[VoiceOps] Full global country/city list similar to NANPA list

John Todd jtodd at loligo.com
Tue Feb 2 01:27:41 EST 2010

On Feb 1, 2010, at 1:13 PM, Alex Balashov wrote:

> On 02/01/2010 03:56 PM, Carlos Alvarez wrote:
>> On 2/1/10 1:49 PM, Colin wrote:
>>> Maybe I misread the original post if your not worried about the cost
>>> what are you looking for?
>> The LCR system is all about cost. However in building it, logic  
>> says you
>> find the absolutely most granular model possible, and build up from
>> there. That's the theory anyway. Then, again in theory, all rate  
>> decks
>> should fit into that model and you have neat and concise database  
>> queries.
> Carlos, as long as you have confidence in all your carriers'  
> willingness to complete a call to a given destination at a given  
> price, I think the simplest strategy for you would be to generate a  
> retail deck according to the most granular prefix available for  
> every destination among all carriers in your LCR table.  When two or  
> more prefix/provider tuples are of equal prefix length, choose the  
> highest one, the lowest one, or average them, or average them and  
> then add a certain %.
> It really just depends on how likely it is that a given carrier will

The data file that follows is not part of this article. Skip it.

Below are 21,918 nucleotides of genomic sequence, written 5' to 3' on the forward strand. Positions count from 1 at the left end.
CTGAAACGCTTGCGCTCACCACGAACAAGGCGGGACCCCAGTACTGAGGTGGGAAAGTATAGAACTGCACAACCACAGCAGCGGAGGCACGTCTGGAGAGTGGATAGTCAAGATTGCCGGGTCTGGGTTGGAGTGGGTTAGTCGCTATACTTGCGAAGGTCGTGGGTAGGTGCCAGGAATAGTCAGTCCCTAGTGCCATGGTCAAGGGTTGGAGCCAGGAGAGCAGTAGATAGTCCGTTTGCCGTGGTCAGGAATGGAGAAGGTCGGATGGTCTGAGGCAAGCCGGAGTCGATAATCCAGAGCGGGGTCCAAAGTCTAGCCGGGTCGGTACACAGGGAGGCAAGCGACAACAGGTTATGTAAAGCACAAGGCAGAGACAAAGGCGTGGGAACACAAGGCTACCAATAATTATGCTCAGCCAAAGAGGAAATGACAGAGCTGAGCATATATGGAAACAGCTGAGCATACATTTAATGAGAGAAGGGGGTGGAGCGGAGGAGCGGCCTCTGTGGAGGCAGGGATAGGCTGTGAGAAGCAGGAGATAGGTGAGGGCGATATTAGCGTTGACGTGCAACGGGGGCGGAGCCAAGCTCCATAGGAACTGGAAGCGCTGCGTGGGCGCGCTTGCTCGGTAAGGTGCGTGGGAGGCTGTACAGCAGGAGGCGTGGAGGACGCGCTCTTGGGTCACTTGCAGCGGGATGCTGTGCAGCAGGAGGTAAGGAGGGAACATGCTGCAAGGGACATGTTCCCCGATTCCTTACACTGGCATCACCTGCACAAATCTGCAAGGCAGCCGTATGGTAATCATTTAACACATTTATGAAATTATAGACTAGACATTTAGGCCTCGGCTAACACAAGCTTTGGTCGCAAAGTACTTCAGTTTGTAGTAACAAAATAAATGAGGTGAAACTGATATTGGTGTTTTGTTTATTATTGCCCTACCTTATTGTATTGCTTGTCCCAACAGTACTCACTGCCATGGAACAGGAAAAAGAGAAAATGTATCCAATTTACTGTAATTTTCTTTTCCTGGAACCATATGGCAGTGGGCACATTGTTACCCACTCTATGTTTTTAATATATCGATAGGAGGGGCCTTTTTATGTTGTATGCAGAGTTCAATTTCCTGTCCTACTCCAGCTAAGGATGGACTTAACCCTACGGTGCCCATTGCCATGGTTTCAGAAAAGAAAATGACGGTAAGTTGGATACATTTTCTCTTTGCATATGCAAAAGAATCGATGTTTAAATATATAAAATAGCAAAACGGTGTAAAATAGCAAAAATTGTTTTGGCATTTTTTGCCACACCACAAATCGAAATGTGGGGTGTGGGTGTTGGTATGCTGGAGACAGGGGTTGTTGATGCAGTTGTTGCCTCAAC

> not actually complete a call and you'll have to fall back to a much  
> more expensive rate from the next-cheapest carrier.

I'd tend to agree with Alex - this is at least the most "cost- 
conservative" way to do it.

However, if you're looking for a solution that is more complete, and  
has other bonuses, I'd suggest the "GDDS" product from Telcordia.  Not  
only do you get a pretty good idea of both domestic and international  
route termination behaviors, but you can also do nifty things like put  
city names or service classes on your customer CDR/billing entries  
when all you have is the number they dialed.  Often this is quite  
handy.  It's costly, though - to be oblique, figure at least one  
MacBook per month, roughly.  Price varies based on your usage model.

Most critical in the data delivered by this service is the ability for  
them to tell you what is a "mobile" versus "non-mobile" termination  
number.  When the cost difference is 10x or 20x, this makes a big  
difference in your routing engine.  Carriers are known to be a bit  
"forgetful" about telling you what routes are billed at what rates.   
My favorite was a company (who shall remain nameless) who gave us  
rates for termination into the UK, but wouldn't give us actual route  
prefixes.  "Oh,  you have to figure that out on your own - the data is  
available..." was the vague answer.

I wrote about GDDS here:


...and I wrote a document as a template for standardization of routing  
information here, but I suspect nobody uses it:


<sigh>  The pain goes on.  So glad I'm not doing that ops stuff any  


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